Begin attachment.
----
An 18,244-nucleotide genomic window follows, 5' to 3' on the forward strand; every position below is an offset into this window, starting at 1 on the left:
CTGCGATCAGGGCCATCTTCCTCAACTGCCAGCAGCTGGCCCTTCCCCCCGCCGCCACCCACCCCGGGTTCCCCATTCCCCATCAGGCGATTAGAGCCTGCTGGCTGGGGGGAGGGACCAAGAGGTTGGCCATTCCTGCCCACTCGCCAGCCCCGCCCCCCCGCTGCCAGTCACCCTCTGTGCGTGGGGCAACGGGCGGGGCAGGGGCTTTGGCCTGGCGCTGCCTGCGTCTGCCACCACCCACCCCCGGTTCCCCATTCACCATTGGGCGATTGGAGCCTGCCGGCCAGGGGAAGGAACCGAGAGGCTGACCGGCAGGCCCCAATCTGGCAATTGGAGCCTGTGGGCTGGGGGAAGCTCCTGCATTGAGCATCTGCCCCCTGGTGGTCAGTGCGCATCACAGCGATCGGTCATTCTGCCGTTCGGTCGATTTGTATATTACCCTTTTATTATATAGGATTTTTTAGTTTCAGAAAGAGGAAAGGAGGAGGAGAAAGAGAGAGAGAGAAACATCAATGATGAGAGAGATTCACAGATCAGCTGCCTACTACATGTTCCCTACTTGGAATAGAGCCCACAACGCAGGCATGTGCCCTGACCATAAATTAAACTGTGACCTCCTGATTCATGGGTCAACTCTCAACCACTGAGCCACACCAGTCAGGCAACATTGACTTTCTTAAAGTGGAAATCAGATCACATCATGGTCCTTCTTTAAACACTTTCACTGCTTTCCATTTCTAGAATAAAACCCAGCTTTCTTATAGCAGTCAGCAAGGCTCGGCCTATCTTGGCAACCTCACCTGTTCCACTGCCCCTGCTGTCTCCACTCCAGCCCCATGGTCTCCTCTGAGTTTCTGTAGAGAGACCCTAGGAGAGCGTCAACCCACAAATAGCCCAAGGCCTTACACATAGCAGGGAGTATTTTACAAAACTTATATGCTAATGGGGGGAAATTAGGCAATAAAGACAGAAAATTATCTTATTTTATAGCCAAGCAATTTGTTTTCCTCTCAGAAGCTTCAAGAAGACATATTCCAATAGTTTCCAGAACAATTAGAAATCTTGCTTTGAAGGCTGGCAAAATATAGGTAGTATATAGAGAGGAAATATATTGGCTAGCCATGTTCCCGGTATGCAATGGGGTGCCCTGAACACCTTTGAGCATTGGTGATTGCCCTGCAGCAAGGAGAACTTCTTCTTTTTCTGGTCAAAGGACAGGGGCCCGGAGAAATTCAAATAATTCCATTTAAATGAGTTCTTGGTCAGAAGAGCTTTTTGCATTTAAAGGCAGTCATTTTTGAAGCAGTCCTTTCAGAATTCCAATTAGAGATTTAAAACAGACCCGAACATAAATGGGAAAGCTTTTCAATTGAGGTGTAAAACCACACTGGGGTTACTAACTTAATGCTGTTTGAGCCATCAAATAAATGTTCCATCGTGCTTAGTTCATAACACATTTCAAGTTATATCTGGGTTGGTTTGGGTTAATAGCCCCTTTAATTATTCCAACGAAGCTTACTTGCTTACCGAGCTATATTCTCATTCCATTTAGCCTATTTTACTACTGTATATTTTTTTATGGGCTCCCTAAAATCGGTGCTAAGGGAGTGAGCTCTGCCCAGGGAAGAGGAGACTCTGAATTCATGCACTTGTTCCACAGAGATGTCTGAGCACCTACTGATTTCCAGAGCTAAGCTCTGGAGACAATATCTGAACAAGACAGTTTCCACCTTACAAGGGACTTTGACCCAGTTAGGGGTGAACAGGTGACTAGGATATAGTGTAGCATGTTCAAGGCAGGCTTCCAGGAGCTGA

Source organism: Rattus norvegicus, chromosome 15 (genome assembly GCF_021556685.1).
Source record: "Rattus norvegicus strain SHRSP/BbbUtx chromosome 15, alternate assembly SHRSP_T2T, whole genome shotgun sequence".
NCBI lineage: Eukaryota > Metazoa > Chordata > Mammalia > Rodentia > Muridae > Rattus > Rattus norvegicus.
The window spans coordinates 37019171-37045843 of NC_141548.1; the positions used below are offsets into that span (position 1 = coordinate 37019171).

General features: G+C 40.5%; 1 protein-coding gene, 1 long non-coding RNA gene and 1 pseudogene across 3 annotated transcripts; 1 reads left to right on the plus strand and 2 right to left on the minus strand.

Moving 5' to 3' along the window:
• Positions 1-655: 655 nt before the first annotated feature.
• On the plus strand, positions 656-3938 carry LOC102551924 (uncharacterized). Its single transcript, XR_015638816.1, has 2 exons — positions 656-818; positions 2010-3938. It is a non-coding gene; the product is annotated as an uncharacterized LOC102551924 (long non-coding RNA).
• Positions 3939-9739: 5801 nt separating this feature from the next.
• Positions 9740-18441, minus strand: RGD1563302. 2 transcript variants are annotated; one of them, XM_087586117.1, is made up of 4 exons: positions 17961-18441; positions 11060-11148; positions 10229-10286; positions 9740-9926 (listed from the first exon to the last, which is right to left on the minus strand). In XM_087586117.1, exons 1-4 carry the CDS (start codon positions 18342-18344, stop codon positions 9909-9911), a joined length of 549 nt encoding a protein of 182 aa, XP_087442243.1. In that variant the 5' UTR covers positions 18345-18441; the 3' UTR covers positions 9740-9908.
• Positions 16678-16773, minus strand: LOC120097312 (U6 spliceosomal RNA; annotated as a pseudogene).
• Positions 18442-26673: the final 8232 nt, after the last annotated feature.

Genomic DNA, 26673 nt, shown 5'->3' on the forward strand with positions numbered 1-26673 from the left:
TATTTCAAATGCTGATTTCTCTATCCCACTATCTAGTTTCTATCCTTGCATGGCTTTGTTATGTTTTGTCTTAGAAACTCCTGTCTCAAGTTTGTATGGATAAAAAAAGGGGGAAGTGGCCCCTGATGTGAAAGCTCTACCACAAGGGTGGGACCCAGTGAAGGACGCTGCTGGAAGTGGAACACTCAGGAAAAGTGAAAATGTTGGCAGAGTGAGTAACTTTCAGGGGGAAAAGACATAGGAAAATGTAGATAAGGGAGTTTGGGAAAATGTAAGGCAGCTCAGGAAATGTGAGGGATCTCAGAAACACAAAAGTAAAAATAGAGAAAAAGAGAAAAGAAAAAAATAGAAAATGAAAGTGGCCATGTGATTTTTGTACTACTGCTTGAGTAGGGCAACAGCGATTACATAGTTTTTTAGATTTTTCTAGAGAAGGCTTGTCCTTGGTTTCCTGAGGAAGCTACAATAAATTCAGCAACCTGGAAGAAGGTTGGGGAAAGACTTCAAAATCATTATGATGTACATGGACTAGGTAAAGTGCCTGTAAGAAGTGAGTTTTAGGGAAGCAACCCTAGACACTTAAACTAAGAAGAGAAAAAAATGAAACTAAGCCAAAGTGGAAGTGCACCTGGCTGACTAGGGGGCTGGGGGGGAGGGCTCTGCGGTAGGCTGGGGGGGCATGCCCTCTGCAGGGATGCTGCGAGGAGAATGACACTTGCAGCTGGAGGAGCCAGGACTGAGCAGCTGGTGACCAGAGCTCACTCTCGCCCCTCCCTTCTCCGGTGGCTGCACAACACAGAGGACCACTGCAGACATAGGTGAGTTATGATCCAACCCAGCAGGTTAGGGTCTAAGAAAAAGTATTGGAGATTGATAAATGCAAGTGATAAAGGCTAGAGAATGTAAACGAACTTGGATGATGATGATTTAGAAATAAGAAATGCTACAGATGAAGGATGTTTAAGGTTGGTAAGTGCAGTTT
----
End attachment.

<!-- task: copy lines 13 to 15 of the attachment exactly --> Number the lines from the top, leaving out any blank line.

• Positions 16678-16773, minus strand: LOC120097312 (U6 spliceosomal RNA; annotated as a pseudogene).
• Positions 18442-26673: the final 8232 nt, after the last annotated feature.

Genomic DNA, 26673 nt, shown 5'->3' on the forward strand with positions numbered 1-26673 from the left: